Subject(s)
Air Pollutants , Air Pollution , COVID-19 , Air Pollutants/analysis , Air Pollution/analysis , Air Pollution/statistics & numerical data , Cities , Humans , Humidity , Quality Indicators, Health Care , SARS-CoV-2 , Saudi Arabia/epidemiology , Temperature
3.
Indian J Med Ethics ; VI(1): 1-5, 2021.
Article in English | MEDLINE | ID: covidwho-1257354

ABSTRACT

Violence against medical professionals and destruction of hospital property by frustrated patients and their relatives occur frequently in India (1) and in other countries (2, 3). However, harassment of healthcare workers by the police has, so far, not been an issue in the Indian healthcare system. Now, cases of harassment of medical professionals by the police have emerged during the Covid-19 pandemic. Ironically, both doctors and police personnel have been considered "frontline heroes" against the pandemic in India. We present some cases of such attacks.


Subject(s)
COVID-19/psychology , Health Personnel/psychology , Patients/psychology , Police/psychology , Workplace Violence/psychology , Adult , Female , Health Personnel/statistics & numerical data , Humans , India , Male , Middle Aged , Pandemics , Police/statistics & numerical data , SARS-CoV-2 , Workplace Violence/statistics & numerical data
4.
Int J Environ Res Public Health ; 18(5)2021 03 08.
Article in English | MEDLINE | ID: covidwho-1134155

ABSTRACT

To control the spread of coronavirus disease (COVID-19), Saudi Arabia's government imposed a strict lockdown during March-July 2020. As a result, the public was confined to indoors, and most of their daily activities were happening in their indoor places, which might have resulted in lower indoor environment quality. Polycyclic aromatic hydrocarbons (PAHs) were analyzed in household dust (n = 40) collected from different residential districts of Jeddah, Saudi Arabia, during the lockdown period. PAHs' levels were two folds higher than the previously reported PAHs in indoor dust from this region. We detected low molecular weight (LMW) with two to four aromatic ring PAHs in all the samples with a significant contribution from Phenanthrene (Phe), present at an average concentration of 1590 ng/g of dust. Although high molecular weight (HMW) (5-6 aromatic ring) PAHs were detected at lower concentrations than LMW PAHs, however, they contributed >90% in the carcinogenic index of PAHs. The estimated daily intake (EDI) of specific PAHs was above the reference dose (RfD) for young children in high-end exposure and the calculated Incremental Lifetime Cancer Risk (ILCR) was >1.00 × 10-4 for both Saudi adults and young children. The study highlighted that indoor pollution has increased significantly during lockdown due to the increased indoor activities and inversely affect human health. This study also warrants to conduct more studies involving different chemicals to understand the indoor environment quality during strict lockdown conditions.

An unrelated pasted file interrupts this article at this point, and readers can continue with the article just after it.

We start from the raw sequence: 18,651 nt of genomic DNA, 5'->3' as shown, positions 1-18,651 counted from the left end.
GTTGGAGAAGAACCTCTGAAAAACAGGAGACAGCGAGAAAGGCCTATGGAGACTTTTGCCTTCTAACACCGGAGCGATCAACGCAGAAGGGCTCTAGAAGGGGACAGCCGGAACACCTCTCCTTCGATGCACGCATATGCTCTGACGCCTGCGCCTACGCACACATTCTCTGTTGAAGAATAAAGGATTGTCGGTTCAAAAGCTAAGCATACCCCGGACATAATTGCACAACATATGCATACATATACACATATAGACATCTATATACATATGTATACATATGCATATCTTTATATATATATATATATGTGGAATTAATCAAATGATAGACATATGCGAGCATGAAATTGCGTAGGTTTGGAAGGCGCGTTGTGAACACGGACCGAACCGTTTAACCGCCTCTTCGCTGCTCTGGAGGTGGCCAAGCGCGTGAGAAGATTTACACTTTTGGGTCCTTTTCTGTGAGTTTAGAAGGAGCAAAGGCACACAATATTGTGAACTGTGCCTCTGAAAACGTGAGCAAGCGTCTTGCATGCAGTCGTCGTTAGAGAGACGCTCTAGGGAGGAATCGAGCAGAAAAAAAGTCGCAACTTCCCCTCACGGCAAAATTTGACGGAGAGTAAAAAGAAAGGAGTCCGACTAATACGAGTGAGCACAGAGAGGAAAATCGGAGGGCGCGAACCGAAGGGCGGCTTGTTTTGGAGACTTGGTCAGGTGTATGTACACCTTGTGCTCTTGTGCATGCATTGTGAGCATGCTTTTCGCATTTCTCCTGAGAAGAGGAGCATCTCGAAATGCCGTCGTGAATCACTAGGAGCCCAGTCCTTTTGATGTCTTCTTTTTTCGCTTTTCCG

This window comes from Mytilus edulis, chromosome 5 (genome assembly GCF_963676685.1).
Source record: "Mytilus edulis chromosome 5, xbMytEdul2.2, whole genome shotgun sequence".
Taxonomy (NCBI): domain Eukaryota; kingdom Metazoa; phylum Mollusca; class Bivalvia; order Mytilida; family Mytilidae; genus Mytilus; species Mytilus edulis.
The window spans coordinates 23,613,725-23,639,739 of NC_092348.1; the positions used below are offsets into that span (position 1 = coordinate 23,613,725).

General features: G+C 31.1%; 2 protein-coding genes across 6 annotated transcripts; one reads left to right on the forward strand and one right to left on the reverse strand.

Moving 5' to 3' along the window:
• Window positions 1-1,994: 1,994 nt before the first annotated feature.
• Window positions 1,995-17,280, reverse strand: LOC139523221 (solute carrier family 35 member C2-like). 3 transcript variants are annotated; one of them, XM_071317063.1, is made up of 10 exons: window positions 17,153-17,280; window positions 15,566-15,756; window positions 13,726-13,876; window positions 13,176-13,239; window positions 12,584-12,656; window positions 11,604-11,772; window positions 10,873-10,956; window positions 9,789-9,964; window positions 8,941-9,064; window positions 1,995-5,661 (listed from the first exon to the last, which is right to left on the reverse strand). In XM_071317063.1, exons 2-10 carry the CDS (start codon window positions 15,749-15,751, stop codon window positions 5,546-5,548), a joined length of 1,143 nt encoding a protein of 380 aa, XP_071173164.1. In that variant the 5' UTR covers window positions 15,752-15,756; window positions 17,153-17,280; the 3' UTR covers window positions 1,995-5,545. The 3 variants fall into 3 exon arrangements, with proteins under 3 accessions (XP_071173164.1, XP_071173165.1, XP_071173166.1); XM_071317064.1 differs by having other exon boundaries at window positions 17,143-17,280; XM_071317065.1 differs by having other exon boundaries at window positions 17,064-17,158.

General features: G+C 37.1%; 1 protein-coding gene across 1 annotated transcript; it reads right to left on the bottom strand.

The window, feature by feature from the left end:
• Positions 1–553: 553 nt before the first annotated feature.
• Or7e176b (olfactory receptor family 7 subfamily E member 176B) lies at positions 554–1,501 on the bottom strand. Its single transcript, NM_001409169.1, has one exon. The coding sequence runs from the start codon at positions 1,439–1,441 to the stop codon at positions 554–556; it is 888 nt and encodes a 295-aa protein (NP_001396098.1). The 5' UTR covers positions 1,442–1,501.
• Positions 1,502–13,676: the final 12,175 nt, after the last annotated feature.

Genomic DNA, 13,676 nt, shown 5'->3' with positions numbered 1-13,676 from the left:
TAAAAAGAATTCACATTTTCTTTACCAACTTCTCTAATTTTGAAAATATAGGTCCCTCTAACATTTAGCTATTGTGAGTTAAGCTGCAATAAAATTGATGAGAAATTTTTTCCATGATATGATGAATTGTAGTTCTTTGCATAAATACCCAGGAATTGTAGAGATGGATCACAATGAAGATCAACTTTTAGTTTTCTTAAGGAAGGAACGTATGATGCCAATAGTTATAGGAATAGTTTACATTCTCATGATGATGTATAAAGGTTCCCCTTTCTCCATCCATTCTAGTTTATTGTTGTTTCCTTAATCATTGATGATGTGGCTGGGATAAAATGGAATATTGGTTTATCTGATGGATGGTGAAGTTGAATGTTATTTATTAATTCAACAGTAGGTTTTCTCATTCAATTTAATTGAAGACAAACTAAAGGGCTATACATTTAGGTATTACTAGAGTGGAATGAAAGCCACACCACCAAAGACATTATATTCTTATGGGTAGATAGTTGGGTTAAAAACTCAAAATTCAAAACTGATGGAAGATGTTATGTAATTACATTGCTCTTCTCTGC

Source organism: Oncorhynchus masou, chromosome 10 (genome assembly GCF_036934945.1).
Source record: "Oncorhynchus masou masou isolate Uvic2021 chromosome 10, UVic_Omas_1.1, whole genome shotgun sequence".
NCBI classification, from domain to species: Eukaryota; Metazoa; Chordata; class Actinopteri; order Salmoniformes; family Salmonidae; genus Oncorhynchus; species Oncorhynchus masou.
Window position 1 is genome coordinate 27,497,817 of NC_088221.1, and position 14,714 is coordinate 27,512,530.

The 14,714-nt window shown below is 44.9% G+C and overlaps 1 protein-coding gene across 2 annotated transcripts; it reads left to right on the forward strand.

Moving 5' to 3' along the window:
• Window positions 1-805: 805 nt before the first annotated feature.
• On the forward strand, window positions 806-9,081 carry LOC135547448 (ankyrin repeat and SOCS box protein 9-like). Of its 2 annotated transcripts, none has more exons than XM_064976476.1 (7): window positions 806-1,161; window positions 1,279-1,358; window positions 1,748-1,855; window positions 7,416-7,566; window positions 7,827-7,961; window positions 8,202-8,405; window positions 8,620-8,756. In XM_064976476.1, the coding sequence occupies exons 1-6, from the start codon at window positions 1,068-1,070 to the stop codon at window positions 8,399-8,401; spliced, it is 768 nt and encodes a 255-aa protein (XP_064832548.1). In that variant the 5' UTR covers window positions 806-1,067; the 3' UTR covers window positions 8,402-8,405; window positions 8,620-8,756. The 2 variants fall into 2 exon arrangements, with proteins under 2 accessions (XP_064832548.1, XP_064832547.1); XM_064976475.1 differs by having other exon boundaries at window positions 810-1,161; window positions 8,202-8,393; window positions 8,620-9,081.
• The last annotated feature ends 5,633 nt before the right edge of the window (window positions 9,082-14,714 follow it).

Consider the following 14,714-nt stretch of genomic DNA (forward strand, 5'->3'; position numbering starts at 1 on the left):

Subject(s)
Air Pollutants , Air Pollution, Indoor , COVID-19 , Coronavirus , Polycyclic Aromatic Hydrocarbons , Adult , Air Pollutants/analysis , Air Pollution, Indoor/analysis , Child , Child, Preschool , Communicable Disease Control , Dust/analysis , Environmental Monitoring , Humans , Pandemics , Polycyclic Aromatic Hydrocarbons/analysis , Risk Assessment , SARS-CoV-2 , Saudi Arabia/epidemiology